Literary Friday: Confessions of an Ugly Stepsister

Synopsis according to Goodreads:
"We have all heard the story of Cinderella, the beautiful child cast out to slave among the ashes. But what of her stepsisters, the homely pair exiled into ignominy by the fame of their lovely sibling? What fate befell those untouched by beauty ... and what curses accompanied Cinderella's looks?

Set against the backdrop of seventeenth-century Holland, Confessions of an Ugly Stepsister tells the story of Iris, an unlikely heroine who finds herself swept from the lowly streets of Haarlem to a strange world of wealth, artifice, and ambition. Iris's path quickly becomes intertwined with that of Clara, the mysterious and unnaturally beautiful girl destined to become her sister. While Clara retreats to the cinders of the family hearth, Iris seeks out the shadowy secrets of her new household -- and the treacherous truth of her former life."


Confessions of an Ugly Stepsister is, thus far, my favorite Gregory Maguire novel. It melds a compelling story of adolescence and coming of age with Dutch history (including the boom and bust of the tulip market). Through the eyes of Iris, a fanciful and artist child who grows into an independent woman, we see both a version of the Cinderella fairytale and a realistic sampling of how parents affect children, and their outlooks.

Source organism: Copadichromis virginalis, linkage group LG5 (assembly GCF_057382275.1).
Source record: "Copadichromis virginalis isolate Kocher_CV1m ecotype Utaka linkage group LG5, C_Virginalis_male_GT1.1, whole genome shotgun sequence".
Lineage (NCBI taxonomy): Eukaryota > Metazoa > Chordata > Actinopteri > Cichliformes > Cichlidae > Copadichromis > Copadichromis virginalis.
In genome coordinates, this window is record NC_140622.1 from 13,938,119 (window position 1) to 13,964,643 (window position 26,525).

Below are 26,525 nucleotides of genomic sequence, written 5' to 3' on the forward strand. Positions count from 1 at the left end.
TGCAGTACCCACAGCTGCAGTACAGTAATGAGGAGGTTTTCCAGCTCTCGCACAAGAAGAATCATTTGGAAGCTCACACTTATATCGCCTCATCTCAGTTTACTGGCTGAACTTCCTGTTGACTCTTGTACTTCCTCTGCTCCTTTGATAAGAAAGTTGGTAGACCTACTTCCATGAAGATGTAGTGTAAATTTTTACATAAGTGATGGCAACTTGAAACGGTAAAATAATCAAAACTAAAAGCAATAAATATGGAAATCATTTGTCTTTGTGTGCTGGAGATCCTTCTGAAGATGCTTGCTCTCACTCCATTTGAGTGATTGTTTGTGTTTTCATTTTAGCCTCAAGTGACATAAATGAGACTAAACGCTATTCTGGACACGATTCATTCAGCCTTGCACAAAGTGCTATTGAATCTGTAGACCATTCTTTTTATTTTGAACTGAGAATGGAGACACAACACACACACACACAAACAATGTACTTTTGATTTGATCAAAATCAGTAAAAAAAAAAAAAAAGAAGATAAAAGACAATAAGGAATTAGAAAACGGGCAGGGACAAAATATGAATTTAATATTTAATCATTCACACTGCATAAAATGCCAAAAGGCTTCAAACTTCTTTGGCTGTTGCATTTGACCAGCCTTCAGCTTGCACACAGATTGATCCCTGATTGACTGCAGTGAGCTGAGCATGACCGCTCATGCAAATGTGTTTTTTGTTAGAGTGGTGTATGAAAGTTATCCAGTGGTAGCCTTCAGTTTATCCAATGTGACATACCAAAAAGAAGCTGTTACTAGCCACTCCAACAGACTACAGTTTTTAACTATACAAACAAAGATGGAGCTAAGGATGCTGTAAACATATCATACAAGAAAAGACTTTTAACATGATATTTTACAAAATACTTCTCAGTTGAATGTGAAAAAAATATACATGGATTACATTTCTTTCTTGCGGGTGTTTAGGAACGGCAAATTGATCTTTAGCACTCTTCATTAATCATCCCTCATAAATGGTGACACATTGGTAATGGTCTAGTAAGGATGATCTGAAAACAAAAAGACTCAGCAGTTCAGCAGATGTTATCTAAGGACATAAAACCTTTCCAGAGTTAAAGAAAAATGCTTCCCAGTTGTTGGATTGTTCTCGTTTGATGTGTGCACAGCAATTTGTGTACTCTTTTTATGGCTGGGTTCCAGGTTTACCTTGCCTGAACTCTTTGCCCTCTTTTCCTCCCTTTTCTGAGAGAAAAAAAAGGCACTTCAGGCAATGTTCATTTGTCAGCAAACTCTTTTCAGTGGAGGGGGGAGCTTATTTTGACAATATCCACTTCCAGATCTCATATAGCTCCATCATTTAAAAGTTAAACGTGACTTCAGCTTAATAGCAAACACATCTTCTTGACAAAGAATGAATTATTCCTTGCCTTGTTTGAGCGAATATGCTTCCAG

Iris is a generous narrator, and although she is sometimes jealous and petty, she's a very likeable character. Her dull-witted sister, Ruth, creates an element of compassion for the very spoiled, too-protected stepsister, Clara (aka Cinderella). Although I know the Cinderella story well, like most other folks, I was still surprised at the twists and turns this tale took.


Maguire does an excellent job creating characters who are entirely three-dimensional. Even when I was despising Iris and Ruth's mother, I understand her actions, her reasoning, her fears, and her prejudices. Even when I was cheering Iris on, I was shaking my fist at her naivety, and the way she started becoming much like her mother.


I found myself unable to put it down. I recommend it for fans of fairytale retellings, Renaissance history, Gregory Maguire books, and coming-of-age novels.



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